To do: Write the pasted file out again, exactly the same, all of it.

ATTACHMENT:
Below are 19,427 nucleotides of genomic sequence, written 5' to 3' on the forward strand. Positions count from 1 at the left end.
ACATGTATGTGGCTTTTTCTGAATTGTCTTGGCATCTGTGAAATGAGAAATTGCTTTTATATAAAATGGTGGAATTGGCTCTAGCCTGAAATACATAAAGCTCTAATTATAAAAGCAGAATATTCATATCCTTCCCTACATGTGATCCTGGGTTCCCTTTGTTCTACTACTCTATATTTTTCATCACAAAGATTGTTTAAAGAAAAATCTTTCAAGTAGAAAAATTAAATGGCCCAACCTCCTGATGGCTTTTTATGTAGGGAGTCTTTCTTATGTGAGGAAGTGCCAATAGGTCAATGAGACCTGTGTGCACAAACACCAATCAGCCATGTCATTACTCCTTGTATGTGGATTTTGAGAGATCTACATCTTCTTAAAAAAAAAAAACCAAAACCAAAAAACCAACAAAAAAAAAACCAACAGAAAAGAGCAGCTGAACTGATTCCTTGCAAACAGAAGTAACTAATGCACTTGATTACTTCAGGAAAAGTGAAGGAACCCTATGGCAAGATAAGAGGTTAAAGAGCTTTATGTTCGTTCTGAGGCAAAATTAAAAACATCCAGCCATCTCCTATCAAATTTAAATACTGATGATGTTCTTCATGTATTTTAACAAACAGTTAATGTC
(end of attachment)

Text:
Below are 19,427 nucleotides of genomic sequence, written 5' to 3' on the forward strand. Positions count from 1 at the left end.
ACATGTATGTGGCTTTTTCTGAATTGTCTTGGCATCTGTGAAATGAGAAATTGCTTTTATATAAAATGGTGGAATTGGCTCTAGCCTGAAATACATAAAGCTCTAATTATAAAAGCAGAATATTCATATCCTTCCCTACATGTGATCCTGGGTTCCCTTTGTTCTACTACTCTATATTTTTCATCACAAAGATTGTTTAAAGAAAAATCTTTCAAGTAGAAAAATTAAATGGCCCAACCTCCTGATGGCTTTTTATGTAGGGAGTCTTTCTTATGTGAGGAAGTGCCAATAGGTCAATGAGACCTGTGTGCACAAACACCAATCAGCCATGTCATTACTCCTTGTATGTGGATTTTGAGAGATCTACATCTTCTTAAAAAAAAAAAACCAAAACCAAAAAACCAACAAAAAAAAAACCAACAGAAAAGAGCAGCTGAACTGATTCCTTGCAAACAGAAGTAACTAATGCACTTGATTACTTCAGGAAAAGTGAAGGAACCCTATGGCAAGATAAGAGGTTAAAGAGCTTTATGTTCGTTCTGAGGCAAAATTAAAAACATCCAGCCATCTCCTATCAAATTTAAATACTGATGATGTTCTTCATGTATTTTAACAAACAGTTAATGTC